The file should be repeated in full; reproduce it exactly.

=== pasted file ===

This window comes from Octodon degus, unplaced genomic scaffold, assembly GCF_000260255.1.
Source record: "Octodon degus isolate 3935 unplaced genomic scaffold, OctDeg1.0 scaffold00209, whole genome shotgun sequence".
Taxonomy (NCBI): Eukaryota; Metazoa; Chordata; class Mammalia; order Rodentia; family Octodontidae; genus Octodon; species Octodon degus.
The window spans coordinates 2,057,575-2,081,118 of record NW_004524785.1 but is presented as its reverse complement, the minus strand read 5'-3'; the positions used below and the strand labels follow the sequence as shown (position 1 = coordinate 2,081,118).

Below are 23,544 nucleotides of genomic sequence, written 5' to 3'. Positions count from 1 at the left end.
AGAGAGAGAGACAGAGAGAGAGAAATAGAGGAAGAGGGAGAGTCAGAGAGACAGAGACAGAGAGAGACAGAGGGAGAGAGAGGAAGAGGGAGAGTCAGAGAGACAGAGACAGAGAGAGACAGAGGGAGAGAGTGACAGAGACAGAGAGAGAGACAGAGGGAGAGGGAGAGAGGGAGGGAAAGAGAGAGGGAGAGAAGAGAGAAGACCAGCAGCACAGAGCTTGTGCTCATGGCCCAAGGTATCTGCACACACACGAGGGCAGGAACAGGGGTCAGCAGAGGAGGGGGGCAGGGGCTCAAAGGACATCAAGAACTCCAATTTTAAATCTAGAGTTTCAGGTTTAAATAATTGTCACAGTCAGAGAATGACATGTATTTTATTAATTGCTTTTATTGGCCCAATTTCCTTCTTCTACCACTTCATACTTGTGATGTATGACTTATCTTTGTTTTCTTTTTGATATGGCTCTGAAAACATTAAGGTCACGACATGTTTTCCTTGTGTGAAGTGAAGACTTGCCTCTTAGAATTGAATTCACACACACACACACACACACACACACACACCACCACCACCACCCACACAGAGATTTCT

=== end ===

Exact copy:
This window comes from Octodon degus, unplaced genomic scaffold, assembly GCF_000260255.1.
Source record: "Octodon degus isolate 3935 unplaced genomic scaffold, OctDeg1.0 scaffold00209, whole genome shotgun sequence".
Taxonomy (NCBI): Eukaryota; Metazoa; Chordata; class Mammalia; order Rodentia; family Octodontidae; genus Octodon; species Octodon degus.
The window spans coordinates 2,057,575-2,081,118 of record NW_004524785.1 but is presented as its reverse complement, the minus strand read 5'-3'; the positions used below and the strand labels follow the sequence as shown (position 1 = coordinate 2,081,118).

Below are 23,544 nucleotides of genomic sequence, written 5' to 3'. Positions count from 1 at the left end.
AGAGAGAGAGACAGAGAGAGAGAAATAGAGGAAGAGGGAGAGTCAGAGAGACAGAGACAGAGAGAGACAGAGGGAGAGAGAGGAAGAGGGAGAGTCAGAGAGACAGAGACAGAGAGAGACAGAGGGAGAGAGTGACAGAGACAGAGAGAGAGACAGAGGGAGAGGGAGAGAGGGAGGGAAAGAGAGAGGGAGAGAAGAGAGAAGACCAGCAGCACAGAGCTTGTGCTCATGGCCCAAGGTATCTGCACACACACGAGGGCAGGAACAGGGGTCAGCAGAGGAGGGGGGCAGGGGCTCAAAGGACATCAAGAACTCCAATTTTAAATCTAGAGTTTCAGGTTTAAATAATTGTCACAGTCAGAGAATGACATGTATTTTATTAATTGCTTTTATTGGCCCAATTTCCTTCTTCTACCACTTCATACTTGTGATGTATGACTTATCTTTGTTTTCTTTTTGATATGGCTCTGAAAACATTAAGGTCACGACATGTTTTCCTTGTGTGAAGTGAAGACTTGCCTCTTAGAATTGAATTCACACACACACACACACACACACACACACACCACCACCACCACCCACACAGAGATTTCT